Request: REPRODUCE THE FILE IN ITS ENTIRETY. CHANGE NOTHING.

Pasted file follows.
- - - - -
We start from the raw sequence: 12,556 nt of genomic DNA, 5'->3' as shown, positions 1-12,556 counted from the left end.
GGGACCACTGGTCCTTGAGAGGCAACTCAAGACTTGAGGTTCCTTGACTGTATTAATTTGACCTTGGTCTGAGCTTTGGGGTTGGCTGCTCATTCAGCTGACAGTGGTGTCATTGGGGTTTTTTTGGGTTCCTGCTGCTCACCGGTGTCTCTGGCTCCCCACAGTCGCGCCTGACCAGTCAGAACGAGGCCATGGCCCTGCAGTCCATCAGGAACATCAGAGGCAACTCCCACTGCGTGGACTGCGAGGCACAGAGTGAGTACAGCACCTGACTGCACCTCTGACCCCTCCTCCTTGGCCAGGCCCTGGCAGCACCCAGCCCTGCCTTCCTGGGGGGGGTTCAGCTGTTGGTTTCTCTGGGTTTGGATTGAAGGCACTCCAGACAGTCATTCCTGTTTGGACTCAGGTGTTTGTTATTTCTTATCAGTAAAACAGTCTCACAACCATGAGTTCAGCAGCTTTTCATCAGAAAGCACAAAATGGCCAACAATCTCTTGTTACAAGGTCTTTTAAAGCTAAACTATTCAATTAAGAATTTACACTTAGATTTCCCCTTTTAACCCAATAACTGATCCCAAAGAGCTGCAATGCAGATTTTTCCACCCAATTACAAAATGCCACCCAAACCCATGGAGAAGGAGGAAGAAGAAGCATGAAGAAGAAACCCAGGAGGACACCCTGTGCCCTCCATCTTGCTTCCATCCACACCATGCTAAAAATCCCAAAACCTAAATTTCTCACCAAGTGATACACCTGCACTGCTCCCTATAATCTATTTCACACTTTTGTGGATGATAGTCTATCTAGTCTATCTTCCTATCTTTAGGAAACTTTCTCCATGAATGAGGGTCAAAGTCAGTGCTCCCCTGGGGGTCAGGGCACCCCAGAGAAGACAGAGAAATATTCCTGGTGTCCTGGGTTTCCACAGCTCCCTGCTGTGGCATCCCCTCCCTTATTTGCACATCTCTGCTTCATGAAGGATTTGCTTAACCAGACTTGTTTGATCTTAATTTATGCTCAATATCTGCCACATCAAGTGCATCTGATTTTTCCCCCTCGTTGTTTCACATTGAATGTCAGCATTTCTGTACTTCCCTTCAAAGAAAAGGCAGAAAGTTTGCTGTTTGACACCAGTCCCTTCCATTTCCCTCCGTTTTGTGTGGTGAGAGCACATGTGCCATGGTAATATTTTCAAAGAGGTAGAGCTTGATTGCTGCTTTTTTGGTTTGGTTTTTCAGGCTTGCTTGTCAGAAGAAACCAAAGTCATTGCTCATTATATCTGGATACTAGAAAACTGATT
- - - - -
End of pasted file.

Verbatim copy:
We start from the raw sequence: 12,556 nt of genomic DNA, 5'->3' as shown, positions 1-12,556 counted from the left end.
GGGACCACTGGTCCTTGAGAGGCAACTCAAGACTTGAGGTTCCTTGACTGTATTAATTTGACCTTGGTCTGAGCTTTGGGGTTGGCTGCTCATTCAGCTGACAGTGGTGTCATTGGGGTTTTTTTGGGTTCCTGCTGCTCACCGGTGTCTCTGGCTCCCCACAGTCGCGCCTGACCAGTCAGAACGAGGCCATGGCCCTGCAGTCCATCAGGAACATCAGAGGCAACTCCCACTGCGTGGACTGCGAGGCACAGAGTGAGTACAGCACCTGACTGCACCTCTGACCCCTCCTCCTTGGCCAGGCCCTGGCAGCACCCAGCCCTGCCTTCCTGGGGGGGGTTCAGCTGTTGGTTTCTCTGGGTTTGGATTGAAGGCACTCCAGACAGTCATTCCTGTTTGGACTCAGGTGTTTGTTATTTCTTATCAGTAAAACAGTCTCACAACCATGAGTTCAGCAGCTTTTCATCAGAAAGCACAAAATGGCCAACAATCTCTTGTTACAAGGTCTTTTAAAGCTAAACTATTCAATTAAGAATTTACACTTAGATTTCCCCTTTTAACCCAATAACTGATCCCAAAGAGCTGCAATGCAGATTTTTCCACCCAATTACAAAATGCCACCCAAACCCATGGAGAAGGAGGAAGAAGAAGCATGAAGAAGAAACCCAGGAGGACACCCTGTGCCCTCCATCTTGCTTCCATCCACACCATGCTAAAAATCCCAAAACCTAAATTTCTCACCAAGTGATACACCTGCACTGCTCCCTATAATCTATTTCACACTTTTGTGGATGATAGTCTATCTAGTCTATCTTCCTATCTTTAGGAAACTTTCTCCATGAATGAGGGTCAAAGTCAGTGCTCCCCTGGGGGTCAGGGCACCCCAGAGAAGACAGAGAAATATTCCTGGTGTCCTGGGTTTCCACAGCTCCCTGCTGTGGCATCCCCTCCCTTATTTGCACATCTCTGCTTCATGAAGGATTTGCTTAACCAGACTTGTTTGATCTTAATTTATGCTCAATATCTGCCACATCAAGTGCATCTGATTTTTCCCCCTCGTTGTTTCACATTGAATGTCAGCATTTCTGTACTTCCCTTCAAAGAAAAGGCAGAAAGTTTGCTGTTTGACACCAGTCCCTTCCATTTCCCTCCGTTTTGTGTGGTGAGAGCACATGTGCCATGGTAATATTTTCAAAGAGGTAGAGCTTGATTGCTGCTTTTTTGGTTTGGTTTTTCAGGCTTGCTTGTCAGAAGAAACCAAAGTCATTGCTCATTATATCTGGATACTAGAAAACTGATT